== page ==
A cycling team is riding across Canada to help provide water wells to places in the world that need them the most.
The team is currently on their way to Tuktoyuktuk, they’ll start their cycling from the Arctic Ocean, they’ll head to Prince Rupert and touch the Pacific Ocean, and end their journey in Halifax, touching the Atlantic.
The 10,000-kilometer ride is called Cycling 4 Water, will take 65 days, they hope to raise enough money for 65 wells, and the average age of the cyclists is 65.
They’ll be traveling through places in BC like Prince George, 100 Mile House, and Kamloops in their journey.
“It’s a little daunting, to think of our average is 180- 190 kilometers per day,” said Mike Woodard, one of the cyclists.
When the cyclists rode in 2014 they raised over $275,000, providing 33 villages with clean drinking water.
“As we looked at various causes, we realized clean water is such a basic,” said Woodard.
“Every 90 seconds, a child dies from a water-related disease that’s preventable if they had clean water. And as I said, we’re all grandfathers, we look at our grandchildren and we think, wow what a gift. And it would be tragic of course to see one of them die,” he added.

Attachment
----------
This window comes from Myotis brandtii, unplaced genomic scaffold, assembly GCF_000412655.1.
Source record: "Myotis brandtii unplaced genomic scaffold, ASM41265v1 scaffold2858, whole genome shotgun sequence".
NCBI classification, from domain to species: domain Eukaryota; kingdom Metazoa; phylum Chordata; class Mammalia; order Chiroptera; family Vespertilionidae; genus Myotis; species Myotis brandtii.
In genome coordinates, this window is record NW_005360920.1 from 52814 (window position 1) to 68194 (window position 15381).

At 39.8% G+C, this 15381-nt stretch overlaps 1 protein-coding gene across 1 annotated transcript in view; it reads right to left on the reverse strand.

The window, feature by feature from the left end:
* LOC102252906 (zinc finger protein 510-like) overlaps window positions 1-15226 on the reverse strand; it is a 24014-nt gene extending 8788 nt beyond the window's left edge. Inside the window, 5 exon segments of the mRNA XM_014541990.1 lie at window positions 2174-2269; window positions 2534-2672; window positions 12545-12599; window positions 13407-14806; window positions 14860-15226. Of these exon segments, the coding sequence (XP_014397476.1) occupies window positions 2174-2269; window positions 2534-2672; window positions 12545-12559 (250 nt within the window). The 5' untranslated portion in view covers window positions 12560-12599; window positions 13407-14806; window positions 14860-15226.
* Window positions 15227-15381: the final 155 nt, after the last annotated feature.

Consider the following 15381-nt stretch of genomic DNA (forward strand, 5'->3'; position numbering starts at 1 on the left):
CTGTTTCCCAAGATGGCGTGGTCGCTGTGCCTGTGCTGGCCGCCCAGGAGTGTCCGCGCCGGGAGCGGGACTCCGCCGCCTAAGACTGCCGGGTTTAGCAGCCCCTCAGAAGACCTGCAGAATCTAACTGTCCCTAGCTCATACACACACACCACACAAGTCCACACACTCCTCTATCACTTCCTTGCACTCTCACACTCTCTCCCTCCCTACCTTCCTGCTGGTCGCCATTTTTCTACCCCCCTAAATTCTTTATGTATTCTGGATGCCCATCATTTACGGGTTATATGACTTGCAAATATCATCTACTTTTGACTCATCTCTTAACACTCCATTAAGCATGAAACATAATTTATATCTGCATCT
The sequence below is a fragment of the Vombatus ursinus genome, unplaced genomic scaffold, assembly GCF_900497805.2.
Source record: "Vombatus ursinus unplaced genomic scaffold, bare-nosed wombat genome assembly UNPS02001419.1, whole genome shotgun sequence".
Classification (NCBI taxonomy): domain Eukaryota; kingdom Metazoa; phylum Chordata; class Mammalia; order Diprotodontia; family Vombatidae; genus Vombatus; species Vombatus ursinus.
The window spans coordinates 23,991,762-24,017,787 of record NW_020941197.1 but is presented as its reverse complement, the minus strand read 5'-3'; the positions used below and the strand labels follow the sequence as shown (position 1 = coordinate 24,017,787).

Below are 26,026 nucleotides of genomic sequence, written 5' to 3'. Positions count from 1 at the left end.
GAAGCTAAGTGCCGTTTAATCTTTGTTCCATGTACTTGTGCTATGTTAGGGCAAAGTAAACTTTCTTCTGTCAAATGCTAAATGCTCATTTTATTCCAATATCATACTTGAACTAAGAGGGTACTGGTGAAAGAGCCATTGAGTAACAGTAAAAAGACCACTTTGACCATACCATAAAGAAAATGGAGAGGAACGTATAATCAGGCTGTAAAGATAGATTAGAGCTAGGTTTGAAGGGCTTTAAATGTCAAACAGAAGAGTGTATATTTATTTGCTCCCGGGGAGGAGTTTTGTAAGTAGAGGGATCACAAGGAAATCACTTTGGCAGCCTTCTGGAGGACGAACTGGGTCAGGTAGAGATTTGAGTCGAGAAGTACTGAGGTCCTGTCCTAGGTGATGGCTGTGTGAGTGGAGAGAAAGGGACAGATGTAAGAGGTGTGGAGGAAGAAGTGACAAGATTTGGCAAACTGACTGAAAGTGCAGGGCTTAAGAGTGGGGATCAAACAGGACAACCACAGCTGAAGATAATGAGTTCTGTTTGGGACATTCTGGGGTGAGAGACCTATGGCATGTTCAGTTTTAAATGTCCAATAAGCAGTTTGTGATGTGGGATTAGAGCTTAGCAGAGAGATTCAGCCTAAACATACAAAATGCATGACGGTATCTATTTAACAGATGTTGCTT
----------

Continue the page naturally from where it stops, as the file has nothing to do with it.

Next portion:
The team is working with Global Aid Network (GAiN) to build these wells in countries like Togo, Benin, and Tanzania.
Each well costs $8500 to make, and according to their website around 785 million people do not have access to clean drinking water.
The Northwest Territories are currently closed, so if the cyclists can’t get across the border, they’ll start in BC, and return back to Tuktoyuktuk when the restrictions are lifted.
They’ll be blogging their travels daily on their website, which also has more information about how people can get involved.